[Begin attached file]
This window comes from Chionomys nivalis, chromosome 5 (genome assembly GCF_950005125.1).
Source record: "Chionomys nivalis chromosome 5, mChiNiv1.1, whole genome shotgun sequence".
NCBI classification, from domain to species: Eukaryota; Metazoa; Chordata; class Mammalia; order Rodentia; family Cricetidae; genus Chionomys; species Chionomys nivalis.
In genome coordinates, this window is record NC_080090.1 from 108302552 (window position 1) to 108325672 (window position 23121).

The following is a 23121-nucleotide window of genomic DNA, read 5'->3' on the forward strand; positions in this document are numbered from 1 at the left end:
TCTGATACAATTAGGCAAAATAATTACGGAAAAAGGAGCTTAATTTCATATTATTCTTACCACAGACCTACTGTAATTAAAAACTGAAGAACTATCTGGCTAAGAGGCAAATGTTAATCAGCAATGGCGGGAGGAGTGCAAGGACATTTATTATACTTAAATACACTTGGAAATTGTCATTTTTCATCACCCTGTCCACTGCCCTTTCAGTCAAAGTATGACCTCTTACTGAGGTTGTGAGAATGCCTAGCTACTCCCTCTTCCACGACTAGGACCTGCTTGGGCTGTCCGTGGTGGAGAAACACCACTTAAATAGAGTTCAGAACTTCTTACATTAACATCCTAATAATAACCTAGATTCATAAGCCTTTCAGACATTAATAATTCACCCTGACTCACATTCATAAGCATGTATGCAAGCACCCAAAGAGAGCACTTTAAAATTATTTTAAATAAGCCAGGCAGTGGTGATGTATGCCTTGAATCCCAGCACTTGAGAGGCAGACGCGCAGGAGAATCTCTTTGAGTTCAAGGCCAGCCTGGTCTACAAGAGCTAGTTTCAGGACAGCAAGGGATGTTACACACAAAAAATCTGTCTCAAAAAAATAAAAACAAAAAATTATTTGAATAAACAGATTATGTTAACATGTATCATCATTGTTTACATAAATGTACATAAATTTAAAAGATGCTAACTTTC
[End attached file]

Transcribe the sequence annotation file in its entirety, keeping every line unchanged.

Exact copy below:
This window comes from Chionomys nivalis, chromosome 5 (genome assembly GCF_950005125.1).
Source record: "Chionomys nivalis chromosome 5, mChiNiv1.1, whole genome shotgun sequence".
NCBI classification, from domain to species: Eukaryota; Metazoa; Chordata; class Mammalia; order Rodentia; family Cricetidae; genus Chionomys; species Chionomys nivalis.
In genome coordinates, this window is record NC_080090.1 from 108302552 (window position 1) to 108325672 (window position 23121).

The following is a 23121-nucleotide window of genomic DNA, read 5'->3' on the forward strand; positions in this document are numbered from 1 at the left end:
TCTGATACAATTAGGCAAAATAATTACGGAAAAAGGAGCTTAATTTCATATTATTCTTACCACAGACCTACTGTAATTAAAAACTGAAGAACTATCTGGCTAAGAGGCAAATGTTAATCAGCAATGGCGGGAGGAGTGCAAGGACATTTATTATACTTAAATACACTTGGAAATTGTCATTTTTCATCACCCTGTCCACTGCCCTTTCAGTCAAAGTATGACCTCTTACTGAGGTTGTGAGAATGCCTAGCTACTCCCTCTTCCACGACTAGGACCTGCTTGGGCTGTCCGTGGTGGAGAAACACCACTTAAATAGAGTTCAGAACTTCTTACATTAACATCCTAATAATAACCTAGATTCATAAGCCTTTCAGACATTAATAATTCACCCTGACTCACATTCATAAGCATGTATGCAAGCACCCAAAGAGAGCACTTTAAAATTATTTTAAATAAGCCAGGCAGTGGTGATGTATGCCTTGAATCCCAGCACTTGAGAGGCAGACGCGCAGGAGAATCTCTTTGAGTTCAAGGCCAGCCTGGTCTACAAGAGCTAGTTTCAGGACAGCAAGGGATGTTACACACAAAAAATCTGTCTCAAAAAAATAAAAACAAAAAATTATTTGAATAAACAGATTATGTTAACATGTATCATCATTGTTTACATAAATGTACATAAATTTAAAAGATGCTAACTTTC